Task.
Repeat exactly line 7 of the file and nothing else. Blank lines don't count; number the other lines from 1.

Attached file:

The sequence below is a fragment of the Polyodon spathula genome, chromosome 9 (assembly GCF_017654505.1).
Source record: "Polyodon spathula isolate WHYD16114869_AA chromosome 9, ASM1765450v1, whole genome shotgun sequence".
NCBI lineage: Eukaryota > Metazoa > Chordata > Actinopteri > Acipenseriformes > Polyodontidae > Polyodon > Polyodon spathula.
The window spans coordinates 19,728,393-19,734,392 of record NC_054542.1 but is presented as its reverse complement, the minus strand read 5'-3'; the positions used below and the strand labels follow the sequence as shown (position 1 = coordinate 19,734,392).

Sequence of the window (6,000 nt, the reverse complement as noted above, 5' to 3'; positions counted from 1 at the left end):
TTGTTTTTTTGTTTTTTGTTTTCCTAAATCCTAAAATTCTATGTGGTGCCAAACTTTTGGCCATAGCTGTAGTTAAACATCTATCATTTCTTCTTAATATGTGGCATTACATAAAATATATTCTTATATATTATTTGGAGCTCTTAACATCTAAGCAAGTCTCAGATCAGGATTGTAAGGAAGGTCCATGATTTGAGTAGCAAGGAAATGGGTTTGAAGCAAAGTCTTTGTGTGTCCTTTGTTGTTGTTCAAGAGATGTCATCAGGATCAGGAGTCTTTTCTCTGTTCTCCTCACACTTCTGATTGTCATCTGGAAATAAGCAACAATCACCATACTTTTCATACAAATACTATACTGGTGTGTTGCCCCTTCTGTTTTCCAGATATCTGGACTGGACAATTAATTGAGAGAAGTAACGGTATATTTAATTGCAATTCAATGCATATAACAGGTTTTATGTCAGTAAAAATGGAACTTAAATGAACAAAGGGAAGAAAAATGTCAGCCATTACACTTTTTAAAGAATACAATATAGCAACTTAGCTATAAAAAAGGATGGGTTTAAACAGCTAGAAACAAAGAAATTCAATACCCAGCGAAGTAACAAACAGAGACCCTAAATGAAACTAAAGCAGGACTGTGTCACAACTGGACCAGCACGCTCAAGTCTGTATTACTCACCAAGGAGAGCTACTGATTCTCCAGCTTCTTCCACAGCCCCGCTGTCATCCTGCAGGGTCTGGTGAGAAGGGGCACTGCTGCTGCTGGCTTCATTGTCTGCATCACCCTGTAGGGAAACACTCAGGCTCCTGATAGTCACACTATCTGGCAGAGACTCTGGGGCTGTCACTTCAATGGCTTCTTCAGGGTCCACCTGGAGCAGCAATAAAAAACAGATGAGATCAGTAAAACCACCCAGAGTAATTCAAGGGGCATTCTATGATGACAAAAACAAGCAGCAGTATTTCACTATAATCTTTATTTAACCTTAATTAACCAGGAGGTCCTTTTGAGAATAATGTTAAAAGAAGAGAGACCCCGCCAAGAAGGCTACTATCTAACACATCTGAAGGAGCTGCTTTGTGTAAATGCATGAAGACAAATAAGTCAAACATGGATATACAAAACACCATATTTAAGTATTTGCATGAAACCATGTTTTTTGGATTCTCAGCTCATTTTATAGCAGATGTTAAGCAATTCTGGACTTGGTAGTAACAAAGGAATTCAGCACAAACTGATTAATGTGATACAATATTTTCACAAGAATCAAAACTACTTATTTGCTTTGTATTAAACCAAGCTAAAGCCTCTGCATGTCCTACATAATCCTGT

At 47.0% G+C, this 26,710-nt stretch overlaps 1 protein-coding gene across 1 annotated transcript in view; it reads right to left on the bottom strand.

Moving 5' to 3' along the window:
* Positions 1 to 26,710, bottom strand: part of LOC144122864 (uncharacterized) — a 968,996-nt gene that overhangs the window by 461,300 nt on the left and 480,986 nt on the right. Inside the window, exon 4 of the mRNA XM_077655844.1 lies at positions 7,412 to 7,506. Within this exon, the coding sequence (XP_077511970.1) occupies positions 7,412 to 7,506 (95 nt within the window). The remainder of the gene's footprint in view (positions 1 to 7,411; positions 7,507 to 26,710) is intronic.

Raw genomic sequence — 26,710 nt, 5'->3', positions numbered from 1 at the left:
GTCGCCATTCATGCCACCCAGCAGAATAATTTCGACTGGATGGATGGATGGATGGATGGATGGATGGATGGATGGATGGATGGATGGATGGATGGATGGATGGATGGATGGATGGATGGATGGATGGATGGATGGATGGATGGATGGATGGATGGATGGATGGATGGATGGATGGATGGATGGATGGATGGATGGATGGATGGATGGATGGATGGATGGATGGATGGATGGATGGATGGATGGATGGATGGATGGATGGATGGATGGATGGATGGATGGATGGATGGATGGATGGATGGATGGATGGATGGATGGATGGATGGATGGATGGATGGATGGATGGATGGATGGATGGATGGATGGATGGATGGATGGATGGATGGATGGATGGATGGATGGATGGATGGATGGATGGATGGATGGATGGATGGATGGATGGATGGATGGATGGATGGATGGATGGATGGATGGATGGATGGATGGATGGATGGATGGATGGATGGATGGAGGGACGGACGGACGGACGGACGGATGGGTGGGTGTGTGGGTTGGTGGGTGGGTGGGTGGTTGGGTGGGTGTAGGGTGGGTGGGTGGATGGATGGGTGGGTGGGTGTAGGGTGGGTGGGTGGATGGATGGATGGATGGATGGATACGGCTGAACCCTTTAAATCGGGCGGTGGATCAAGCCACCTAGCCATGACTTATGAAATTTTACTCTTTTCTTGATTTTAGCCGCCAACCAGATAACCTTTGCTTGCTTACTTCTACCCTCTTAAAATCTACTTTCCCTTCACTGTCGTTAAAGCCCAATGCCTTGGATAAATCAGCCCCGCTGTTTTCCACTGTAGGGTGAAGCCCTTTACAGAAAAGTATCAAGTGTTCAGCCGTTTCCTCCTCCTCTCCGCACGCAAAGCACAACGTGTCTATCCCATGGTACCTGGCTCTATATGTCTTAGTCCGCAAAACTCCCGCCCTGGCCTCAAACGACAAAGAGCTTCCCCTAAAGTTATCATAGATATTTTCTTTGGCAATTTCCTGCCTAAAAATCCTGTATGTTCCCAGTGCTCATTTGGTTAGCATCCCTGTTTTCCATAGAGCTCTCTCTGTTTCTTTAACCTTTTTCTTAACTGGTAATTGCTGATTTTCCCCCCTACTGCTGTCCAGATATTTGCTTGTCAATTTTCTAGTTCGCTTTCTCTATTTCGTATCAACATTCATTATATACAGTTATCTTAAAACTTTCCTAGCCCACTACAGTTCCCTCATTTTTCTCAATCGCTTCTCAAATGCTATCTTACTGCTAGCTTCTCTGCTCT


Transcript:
At 47.0% G+C, this 26,710-nt stretch overlaps 1 protein-coding gene across 1 annotated transcript in view; it reads right to left on the bottom strand.